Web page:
Panel Paper: Inclusion of Outpatient Buprenorphine Waivered Primary Care Physicians and Psychiatrists in Hospital-Affiliated Health Systems

Saturday, November 9, 2019
I.M Pei Tower: Majestic Level, Vail (Sheraton Denver Downtown)

*Names in bold indicate Presenter

Brendan Saloner, Johns Hopkins University, Kosali Simon, Indiana University and Lee-Kai Lin, Tunghai University

Background: Hospital visits for opioid-related causes have risen sharply over the last decade. Hospitals are being prompted to initiate treatment with buprenorphine. Induction in hospital settings can facilitate continued treatment in the community with an outpatient buprenorphine prescriber, but continuity of care after discharge is recognized to be a problem. However, limited supply of providers able to prescribe buprenorphine may be one impediment to post-hospital continuity of care. Additionally, it is unknown whether physicians who prescribe buprenorphine are affiliated with hospitals through integrated health systems. Our objective was to characterize the waiver rates among community physicians based on their health system affiliation status, and to examine variation in waivered rates across geographic areas.

Data and Methods: We obtained the full sample of PCPs and psychiatrists from SK&A extracted in September 2018. The sample was limited to California, Florida, Georgia, Maryland, Ohio, Rhode Island, Wisconsin, and West Virginia. SK&A includes office locations and information on the health system affiliation of a physician office. We merged the data to the list of waivered buprenorphine prescribers from the U.S. DEA.We stratified PCPs and psychiatrists and we compared waivered rates based on health system affiliation. Among waivered physicians in each group, we considered percentages with different patient limits based on health system affiliation. We calculated area-level differences by creating scatterplots of waivered status by hospital affiliation status within hospital referral regions (HRRs).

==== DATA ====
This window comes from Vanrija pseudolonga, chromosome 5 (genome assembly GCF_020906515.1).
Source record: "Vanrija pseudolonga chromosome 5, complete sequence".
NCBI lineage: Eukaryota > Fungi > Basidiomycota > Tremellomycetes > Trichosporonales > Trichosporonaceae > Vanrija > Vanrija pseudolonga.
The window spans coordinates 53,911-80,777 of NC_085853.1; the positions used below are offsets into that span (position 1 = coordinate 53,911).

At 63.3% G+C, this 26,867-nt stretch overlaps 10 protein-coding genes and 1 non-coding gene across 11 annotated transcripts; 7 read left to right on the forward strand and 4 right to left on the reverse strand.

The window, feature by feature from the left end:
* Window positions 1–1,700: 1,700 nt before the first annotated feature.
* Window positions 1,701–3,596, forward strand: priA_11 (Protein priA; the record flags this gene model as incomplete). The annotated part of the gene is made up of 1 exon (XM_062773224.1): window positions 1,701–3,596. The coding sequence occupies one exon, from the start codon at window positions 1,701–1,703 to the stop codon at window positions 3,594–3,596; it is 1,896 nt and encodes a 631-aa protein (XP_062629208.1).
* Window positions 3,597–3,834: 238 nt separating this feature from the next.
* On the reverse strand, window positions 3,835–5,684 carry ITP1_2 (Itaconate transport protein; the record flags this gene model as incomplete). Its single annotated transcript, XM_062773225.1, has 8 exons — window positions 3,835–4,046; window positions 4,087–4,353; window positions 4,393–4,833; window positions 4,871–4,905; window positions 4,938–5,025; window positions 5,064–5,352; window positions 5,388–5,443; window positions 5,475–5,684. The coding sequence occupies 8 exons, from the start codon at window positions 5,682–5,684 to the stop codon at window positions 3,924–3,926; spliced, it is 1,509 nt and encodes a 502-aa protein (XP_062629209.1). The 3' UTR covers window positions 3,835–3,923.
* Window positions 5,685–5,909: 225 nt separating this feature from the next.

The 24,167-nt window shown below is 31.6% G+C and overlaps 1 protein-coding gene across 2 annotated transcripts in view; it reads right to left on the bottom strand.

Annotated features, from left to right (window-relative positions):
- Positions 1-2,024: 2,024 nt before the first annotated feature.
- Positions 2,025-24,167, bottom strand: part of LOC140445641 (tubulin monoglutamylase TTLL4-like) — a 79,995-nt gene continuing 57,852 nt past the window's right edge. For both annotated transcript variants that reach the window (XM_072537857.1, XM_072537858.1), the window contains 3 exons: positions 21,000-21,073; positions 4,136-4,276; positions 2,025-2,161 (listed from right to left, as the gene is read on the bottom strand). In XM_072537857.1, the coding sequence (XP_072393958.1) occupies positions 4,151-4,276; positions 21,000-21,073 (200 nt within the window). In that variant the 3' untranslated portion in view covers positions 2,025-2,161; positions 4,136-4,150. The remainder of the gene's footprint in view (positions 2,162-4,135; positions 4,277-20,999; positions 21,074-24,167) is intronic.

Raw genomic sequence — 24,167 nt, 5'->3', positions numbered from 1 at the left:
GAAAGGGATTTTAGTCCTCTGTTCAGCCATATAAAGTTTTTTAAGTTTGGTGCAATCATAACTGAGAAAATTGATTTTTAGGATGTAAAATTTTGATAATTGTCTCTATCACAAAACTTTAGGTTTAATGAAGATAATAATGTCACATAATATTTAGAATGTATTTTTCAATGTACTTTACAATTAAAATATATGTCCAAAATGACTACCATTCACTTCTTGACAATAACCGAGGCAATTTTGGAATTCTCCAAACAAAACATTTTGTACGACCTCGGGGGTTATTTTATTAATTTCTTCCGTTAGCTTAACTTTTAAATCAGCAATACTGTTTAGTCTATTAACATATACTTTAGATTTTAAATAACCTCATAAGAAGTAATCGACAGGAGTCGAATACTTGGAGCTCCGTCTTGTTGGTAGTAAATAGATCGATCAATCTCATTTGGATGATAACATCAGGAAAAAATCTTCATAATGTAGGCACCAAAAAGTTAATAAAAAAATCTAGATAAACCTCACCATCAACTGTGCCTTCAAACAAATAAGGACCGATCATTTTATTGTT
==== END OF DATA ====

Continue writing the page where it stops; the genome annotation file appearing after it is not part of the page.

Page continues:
Results: About 40% of all PCPs in the nine states were practicing in health systems. Only 3.6% of PCPs in health systems had a buprenorphine waiver compared to 8.2% of PCPs practicing outside of health systems. Among waivered PCPs, those in health systems were much more likely to have a 30 patient limit than those outside health systems. About 26% of all psychiatrists in the nine states were practicing in health systems. Psychiatrists in health systems were more likely to have a buprenorphine waiver than those outside of health systems. However, waivered psychiatrists in health systems were more likely to only have 30 patient limit than those outside health systems. Consistent with our aggregated analysis, we find that for PCPs, the percentage with a waiver is much lower in health systems than outside health systems. Indeed, in 20% of the HRRs there were no PCPs affiliated with health systems with a waiver, compared to 2 of the HRRs where there were no PCPs unaffiliated with health systems that have a waiver. By contrast, for psychiatrists, the percentage with a waiver was much higher in health systems than outside health systems.

Discussion: Many buprenorphine-waivered physicians are practicing outside of integrated health systems. Exclusion from health systems has several practical implications. It can limit the continuity of community care after a patient is hospitalized for an opioid overdose. In general, referral patterns after hospital discharge are known to be highly concentrated within networks. If buprenorphine-prescribing physicians are disproportionately excluded from health system networks they may also have more limited ability to refer their patients out to other providers.